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Friday, February 20, 2015

This Is Not a Love Poem--A Rose is a Weed in a Cornfield

This Valentine's offering from marialoveswords-This is Not A Love Poem IV-- is for all those love-poets who still believe in love, in all of its many-faceted forms. We here celebrate love in its sticky thorniness, believing as we do that gender is a thing with feathers. Poetry may not save the world, but it could just save your relationship. I disagree with Shakespeare--kind of--he says music is the fruit of love, but I say it’s poetry. So dig in--let the nectar drip from your lips, run down your neck, let the music of these words play on . . .

“The Offering”
There were moments you slew me,
With a grindstone of curses
I’ll cut off your head to bring the rain
This god with his liver dangling beneath the ribs like a bell
I will ring it till it peals, peals, peals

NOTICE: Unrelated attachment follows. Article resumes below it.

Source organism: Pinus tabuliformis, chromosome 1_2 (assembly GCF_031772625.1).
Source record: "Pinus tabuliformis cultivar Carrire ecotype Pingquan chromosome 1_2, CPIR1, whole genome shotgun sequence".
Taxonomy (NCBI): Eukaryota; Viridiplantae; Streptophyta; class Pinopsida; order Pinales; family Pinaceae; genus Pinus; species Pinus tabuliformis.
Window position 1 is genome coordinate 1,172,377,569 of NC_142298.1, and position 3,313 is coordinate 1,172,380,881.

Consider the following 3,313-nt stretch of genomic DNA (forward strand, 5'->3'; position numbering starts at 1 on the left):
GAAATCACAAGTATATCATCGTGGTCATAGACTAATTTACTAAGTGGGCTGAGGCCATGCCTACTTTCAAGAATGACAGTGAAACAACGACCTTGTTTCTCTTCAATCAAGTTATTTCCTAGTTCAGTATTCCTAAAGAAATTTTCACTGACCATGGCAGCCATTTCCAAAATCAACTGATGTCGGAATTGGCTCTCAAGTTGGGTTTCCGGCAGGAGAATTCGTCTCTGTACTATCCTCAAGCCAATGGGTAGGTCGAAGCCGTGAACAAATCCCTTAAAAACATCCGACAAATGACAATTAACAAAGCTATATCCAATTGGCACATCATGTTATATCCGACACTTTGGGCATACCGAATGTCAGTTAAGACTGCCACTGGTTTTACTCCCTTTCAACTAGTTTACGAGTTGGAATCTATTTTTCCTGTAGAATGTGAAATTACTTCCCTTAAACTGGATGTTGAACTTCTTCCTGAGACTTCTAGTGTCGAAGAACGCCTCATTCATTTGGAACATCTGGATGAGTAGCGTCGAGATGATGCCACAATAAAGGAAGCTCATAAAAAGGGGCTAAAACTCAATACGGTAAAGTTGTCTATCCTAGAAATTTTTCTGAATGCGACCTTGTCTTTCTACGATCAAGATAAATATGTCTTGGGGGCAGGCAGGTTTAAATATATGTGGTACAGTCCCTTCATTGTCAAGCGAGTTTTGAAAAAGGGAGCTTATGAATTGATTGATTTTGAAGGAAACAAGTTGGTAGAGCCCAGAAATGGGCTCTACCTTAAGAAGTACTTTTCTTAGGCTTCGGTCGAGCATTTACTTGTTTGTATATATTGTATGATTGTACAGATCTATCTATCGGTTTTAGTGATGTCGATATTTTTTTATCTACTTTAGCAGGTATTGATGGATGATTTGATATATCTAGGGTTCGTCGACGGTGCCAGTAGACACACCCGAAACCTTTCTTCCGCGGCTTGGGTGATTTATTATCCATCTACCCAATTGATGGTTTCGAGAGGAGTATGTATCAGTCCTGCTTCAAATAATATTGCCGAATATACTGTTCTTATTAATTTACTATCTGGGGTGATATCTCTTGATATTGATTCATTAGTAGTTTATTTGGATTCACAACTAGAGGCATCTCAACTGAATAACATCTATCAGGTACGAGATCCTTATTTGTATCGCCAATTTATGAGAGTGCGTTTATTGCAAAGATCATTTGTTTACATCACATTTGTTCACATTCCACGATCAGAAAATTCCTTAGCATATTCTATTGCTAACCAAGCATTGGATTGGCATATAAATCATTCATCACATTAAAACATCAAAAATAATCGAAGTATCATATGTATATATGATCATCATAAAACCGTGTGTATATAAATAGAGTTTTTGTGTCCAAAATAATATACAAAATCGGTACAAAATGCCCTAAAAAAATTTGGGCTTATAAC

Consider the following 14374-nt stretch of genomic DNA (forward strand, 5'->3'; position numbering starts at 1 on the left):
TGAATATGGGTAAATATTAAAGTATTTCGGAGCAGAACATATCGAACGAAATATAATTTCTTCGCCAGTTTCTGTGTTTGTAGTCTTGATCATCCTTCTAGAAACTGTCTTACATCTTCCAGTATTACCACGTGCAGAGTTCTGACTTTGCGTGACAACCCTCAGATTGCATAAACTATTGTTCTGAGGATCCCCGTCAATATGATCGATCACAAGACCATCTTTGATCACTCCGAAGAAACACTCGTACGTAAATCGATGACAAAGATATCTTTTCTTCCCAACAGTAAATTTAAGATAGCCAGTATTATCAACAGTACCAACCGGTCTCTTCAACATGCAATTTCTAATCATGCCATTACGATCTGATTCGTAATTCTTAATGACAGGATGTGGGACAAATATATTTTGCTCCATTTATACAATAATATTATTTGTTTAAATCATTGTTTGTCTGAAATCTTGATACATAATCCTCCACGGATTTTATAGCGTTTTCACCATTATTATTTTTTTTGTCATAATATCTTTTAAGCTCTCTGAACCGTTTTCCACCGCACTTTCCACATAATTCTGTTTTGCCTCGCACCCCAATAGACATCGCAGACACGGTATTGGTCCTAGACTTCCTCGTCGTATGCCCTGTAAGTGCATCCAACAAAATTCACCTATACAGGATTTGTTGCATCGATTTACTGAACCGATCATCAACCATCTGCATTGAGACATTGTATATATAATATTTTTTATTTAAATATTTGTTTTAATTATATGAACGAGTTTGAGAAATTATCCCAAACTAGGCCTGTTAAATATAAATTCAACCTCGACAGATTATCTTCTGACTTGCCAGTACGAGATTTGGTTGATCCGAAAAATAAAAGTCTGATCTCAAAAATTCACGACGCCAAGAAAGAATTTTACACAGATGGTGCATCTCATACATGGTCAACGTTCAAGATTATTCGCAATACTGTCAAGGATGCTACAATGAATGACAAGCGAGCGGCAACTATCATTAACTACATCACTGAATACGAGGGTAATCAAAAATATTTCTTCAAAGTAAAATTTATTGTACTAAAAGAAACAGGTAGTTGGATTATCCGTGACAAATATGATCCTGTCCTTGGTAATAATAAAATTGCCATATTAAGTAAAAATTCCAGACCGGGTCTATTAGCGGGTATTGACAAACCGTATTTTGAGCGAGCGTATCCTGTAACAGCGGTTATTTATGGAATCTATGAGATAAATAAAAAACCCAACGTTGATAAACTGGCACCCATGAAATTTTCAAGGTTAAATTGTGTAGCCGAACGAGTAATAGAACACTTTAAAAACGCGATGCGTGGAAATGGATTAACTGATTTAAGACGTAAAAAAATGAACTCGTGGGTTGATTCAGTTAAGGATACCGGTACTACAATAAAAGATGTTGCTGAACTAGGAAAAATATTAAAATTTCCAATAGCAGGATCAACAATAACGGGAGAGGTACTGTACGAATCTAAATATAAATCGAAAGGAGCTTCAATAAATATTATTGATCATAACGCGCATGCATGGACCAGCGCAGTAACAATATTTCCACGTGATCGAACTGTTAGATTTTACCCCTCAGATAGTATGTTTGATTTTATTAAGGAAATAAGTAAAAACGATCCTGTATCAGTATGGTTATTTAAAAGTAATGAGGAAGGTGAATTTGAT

Plastic trinkets in an offering box
A skull with spine attached
A shaman greeted you and beat
you lightly with branches
It was a blessing, a welcome to this city
Milagros pinned to a shrine
Calcium grins grim
Face to face with volcanic stone
I’ll never forget, my enemy or my lover’s shape
Cradling a head in my hands, memorizing the bony plates
Below the cobblestones
Temples built over temples
Riding the lake under the bed of the city
I’ll cut off your head to bring the rain
Wear your hair and face to the temple
And light the braziers, the belly
A stone bowl carved to hold a beating heart
Brenda Coultas
I cannot
Be away from him.

My Argonaut,
My wild flock

Of bright red

Feeding me
His sweet and golden fruit.